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Aust Crit Care. 2001 Feb;14(1):24-30.

Pressure sores in intensive care: defining their incidence and associated factors and assessing the utility of two pressure sore risk assessment tools.

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  • 1Intensive Care Unit, Prince of Wales Hospital, NSW.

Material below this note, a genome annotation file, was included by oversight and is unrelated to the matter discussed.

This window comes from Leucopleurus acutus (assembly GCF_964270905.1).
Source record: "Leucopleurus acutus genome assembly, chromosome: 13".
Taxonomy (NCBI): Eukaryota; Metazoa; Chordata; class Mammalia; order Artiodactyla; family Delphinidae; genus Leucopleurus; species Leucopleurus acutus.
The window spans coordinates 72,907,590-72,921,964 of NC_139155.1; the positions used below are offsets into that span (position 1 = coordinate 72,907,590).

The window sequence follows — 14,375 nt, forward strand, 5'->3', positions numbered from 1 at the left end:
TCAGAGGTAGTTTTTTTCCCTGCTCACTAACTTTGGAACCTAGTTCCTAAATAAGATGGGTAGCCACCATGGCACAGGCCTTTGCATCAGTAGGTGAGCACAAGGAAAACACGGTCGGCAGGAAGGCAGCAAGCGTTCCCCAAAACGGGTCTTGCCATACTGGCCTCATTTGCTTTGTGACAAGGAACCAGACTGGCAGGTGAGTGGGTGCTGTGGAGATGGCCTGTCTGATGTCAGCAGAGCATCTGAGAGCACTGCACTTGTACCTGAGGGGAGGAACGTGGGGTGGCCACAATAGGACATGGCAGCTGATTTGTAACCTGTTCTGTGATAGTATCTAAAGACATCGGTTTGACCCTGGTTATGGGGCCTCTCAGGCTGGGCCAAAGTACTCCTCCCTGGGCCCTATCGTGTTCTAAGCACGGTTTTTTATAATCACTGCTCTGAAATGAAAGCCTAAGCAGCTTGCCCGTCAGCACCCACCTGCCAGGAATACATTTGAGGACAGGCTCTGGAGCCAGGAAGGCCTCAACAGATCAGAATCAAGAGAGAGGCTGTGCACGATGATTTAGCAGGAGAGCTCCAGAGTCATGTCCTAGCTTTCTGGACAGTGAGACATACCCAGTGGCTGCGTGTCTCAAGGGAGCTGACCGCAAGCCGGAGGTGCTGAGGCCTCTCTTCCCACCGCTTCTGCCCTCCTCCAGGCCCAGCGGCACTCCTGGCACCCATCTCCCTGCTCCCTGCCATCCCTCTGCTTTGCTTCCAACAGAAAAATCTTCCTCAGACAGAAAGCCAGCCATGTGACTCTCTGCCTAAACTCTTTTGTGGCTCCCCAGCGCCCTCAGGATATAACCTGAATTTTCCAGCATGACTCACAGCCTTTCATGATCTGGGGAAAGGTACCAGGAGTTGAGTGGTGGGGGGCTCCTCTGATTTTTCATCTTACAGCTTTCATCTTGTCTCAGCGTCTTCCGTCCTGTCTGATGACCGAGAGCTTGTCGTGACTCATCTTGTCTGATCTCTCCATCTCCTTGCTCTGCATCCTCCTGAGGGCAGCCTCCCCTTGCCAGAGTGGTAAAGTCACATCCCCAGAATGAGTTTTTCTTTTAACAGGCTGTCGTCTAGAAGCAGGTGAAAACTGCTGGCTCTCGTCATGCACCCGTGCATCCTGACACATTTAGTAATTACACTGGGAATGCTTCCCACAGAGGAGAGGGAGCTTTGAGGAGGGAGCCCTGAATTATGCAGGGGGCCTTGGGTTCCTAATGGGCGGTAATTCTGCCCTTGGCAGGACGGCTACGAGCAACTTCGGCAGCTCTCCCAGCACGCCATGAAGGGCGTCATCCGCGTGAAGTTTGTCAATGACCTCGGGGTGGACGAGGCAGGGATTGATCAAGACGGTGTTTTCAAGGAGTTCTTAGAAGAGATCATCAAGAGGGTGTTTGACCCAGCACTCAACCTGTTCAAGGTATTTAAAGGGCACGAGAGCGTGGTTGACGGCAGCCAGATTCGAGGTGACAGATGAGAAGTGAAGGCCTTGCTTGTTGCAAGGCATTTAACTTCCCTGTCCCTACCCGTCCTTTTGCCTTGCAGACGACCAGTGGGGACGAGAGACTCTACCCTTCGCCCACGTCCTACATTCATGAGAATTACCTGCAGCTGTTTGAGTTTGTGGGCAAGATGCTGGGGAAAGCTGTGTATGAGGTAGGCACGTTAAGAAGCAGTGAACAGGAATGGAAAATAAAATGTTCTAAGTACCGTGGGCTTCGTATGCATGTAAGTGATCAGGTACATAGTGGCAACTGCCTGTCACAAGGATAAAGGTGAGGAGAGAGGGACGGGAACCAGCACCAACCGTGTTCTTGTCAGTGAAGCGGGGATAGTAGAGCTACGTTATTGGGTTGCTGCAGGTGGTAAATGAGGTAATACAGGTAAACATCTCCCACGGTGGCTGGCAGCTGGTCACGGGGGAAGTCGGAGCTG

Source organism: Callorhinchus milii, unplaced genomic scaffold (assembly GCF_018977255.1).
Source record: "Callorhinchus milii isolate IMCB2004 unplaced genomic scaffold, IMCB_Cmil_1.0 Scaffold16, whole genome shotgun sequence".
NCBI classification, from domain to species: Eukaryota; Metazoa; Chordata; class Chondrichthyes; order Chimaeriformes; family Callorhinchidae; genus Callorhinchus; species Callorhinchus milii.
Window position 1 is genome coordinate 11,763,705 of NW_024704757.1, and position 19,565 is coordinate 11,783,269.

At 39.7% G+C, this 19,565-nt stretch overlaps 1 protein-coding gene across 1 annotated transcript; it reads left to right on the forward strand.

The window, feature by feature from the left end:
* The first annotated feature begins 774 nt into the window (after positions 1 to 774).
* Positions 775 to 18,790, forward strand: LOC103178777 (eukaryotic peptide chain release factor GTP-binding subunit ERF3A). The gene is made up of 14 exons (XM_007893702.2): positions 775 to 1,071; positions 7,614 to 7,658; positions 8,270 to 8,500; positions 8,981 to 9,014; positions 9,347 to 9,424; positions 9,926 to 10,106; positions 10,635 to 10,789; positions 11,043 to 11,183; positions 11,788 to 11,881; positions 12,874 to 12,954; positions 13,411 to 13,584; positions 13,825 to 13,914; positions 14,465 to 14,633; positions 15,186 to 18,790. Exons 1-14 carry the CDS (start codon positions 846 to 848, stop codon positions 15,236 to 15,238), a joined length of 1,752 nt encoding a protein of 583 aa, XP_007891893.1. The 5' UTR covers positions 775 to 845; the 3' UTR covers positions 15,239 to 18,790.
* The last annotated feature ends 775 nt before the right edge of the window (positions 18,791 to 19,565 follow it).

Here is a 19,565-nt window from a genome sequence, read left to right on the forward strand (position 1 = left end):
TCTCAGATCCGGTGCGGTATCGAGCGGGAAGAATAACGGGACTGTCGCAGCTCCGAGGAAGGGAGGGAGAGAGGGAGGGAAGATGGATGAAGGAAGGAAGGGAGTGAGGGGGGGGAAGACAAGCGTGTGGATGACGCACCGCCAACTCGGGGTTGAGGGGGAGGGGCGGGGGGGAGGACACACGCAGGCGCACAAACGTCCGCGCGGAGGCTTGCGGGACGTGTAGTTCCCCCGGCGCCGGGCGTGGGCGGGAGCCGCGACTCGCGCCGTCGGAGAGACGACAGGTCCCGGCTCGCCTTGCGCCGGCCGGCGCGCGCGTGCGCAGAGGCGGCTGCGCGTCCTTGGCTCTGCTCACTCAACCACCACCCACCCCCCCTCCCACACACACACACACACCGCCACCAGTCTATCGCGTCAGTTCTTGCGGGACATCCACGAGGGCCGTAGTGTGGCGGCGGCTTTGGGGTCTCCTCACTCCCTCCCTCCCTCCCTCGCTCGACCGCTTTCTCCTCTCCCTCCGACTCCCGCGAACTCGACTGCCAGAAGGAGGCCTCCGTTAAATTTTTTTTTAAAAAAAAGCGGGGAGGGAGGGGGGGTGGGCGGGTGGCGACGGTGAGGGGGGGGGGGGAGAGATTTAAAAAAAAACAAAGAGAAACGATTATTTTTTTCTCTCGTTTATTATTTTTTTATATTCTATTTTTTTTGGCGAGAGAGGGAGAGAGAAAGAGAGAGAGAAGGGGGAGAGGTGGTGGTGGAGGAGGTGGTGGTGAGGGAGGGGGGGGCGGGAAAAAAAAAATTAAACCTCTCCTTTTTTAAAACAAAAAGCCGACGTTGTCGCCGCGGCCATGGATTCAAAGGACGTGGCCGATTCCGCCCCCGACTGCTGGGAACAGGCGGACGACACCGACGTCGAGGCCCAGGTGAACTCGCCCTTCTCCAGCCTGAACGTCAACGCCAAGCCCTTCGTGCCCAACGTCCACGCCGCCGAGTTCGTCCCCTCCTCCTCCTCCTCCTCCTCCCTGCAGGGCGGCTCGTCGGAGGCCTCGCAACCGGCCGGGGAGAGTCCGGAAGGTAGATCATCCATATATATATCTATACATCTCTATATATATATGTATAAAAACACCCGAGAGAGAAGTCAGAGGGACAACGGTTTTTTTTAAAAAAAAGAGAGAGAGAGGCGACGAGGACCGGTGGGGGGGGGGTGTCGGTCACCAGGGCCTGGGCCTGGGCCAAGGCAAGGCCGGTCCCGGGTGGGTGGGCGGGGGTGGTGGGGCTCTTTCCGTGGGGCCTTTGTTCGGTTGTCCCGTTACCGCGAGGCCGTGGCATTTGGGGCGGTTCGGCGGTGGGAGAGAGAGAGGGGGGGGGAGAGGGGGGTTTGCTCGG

Patients in intensive care units (ICU) are at high risk of developing pressure sores and the use of pressure sore risk tools has been advocated as a means of identifying patients at risk. A prospective multi-site observational study was conducted to define the incidence of pressure sores, assess two pressure sore risk scales and to define risk factors relevant to intensive care. Patients (n = 534) were assessed for the presence of pressure sores. The Waterlow and Jackson/Cubbin risk scales were completed each day for 314 and 188 of these patients respectively. A total of 75 pressure sores were recorded. Of these, 34 were present on admission. Of the remaining 41, 16 were classified as Grade 1 and 24 as Grade 2 sores. The pressure sore (PS) incidence was 5.2 per cent. Expressed as PS/1000 patient days there were 18.48 pressure sores per 1000 patient days. The ability of the risk scores to predict pressure sores was tested using a Receiver Operating Characteristic (ROC) analysis. The association of risk score with pressure sores was analysed using a survival function (Kaplan Meier) and variables compared using a logrank test (Mantel-Cox). Factors associated with pressure sore occurrence were developed and tested using a survival regression model. Both risk scales were poor predictors of pressure sores (ROC curve area approximately 70 per cent for both). The factors, coma/unresponsiveness/paralysed & sedated and cardiovascular instability were significantly associated with pressure sores with relative risks of 4.2 and 2.5 respectively. Risk increased as a function of time such that the cumulative risk was 50 per cent at 20 days.

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